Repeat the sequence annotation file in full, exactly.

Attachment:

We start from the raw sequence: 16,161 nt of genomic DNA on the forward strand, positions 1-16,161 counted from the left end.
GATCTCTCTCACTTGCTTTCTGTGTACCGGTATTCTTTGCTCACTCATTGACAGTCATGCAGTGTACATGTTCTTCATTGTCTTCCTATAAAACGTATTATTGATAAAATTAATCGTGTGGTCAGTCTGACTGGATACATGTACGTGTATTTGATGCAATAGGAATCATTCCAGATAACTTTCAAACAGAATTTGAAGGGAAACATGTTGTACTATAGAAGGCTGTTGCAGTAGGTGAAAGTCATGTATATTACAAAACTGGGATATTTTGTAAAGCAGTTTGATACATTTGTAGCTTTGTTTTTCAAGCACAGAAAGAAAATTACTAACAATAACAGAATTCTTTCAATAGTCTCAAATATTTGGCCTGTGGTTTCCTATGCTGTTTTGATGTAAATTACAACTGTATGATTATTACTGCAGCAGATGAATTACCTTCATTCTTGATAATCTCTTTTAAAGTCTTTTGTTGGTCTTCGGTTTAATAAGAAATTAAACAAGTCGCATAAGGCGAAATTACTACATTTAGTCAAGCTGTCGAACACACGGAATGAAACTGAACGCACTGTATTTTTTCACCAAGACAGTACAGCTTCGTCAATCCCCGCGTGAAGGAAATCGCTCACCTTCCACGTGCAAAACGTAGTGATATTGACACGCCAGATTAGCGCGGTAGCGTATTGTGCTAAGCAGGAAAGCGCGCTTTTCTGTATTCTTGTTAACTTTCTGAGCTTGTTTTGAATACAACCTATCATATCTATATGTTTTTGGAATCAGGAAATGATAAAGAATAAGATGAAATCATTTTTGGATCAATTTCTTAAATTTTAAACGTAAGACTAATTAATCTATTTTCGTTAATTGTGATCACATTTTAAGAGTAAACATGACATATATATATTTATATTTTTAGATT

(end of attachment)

We start from the raw sequence: 16,161 nt of genomic DNA on the forward strand, positions 1-16,161 counted from the left end.
GATCTCTCTCACTTGCTTTCTGTGTACCGGTATTCTTTGCTCACTCATTGACAGTCATGCAGTGTACATGTTCTTCATTGTCTTCCTATAAAACGTATTATTGATAAAATTAATCGTGTGGTCAGTCTGACTGGATACATGTACGTGTATTTGATGCAATAGGAATCATTCCAGATAACTTTCAAACAGAATTTGAAGGGAAACATGTTGTACTATAGAAGGCTGTTGCAGTAGGTGAAAGTCATGTATATTACAAAACTGGGATATTTTGTAAAGCAGTTTGATACATTTGTAGCTTTGTTTTTCAAGCACAGAAAGAAAATTACTAACAATAACAGAATTCTTTCAATAGTCTCAAATATTTGGCCTGTGGTTTCCTATGCTGTTTTGATGTAAATTACAACTGTATGATTATTACTGCAGCAGATGAATTACCTTCATTCTTGATAATCTCTTTTAAAGTCTTTTGTTGGTCTTCGGTTTAATAAGAAATTAAACAAGTCGCATAAGGCGAAATTACTACATTTAGTCAAGCTGTCGAACACACGGAATGAAACTGAACGCACTGTATTTTTTCACCAAGACAGTACAGCTTCGTCAATCCCCGCGTGAAGGAAATCGCTCACCTTCCACGTGCAAAACGTAGTGATATTGACACGCCAGATTAGCGCGGTAGCGTATTGTGCTAAGCAGGAAAGCGCGCTTTTCTGTATTCTTGTTAACTTTCTGAGCTTGTTTTGAATACAACCTATCATATCTATATGTTTTTGGAATCAGGAAATGATAAAGAATAAGATGAAATCATTTTTGGATCAATTTCTTAAATTTTAAACGTAAGACTAATTAATCTATTTTCGTTAATTGTGATCACATTTTAAGAGTAAACATGACATATATATATTTATATTTTTAGATT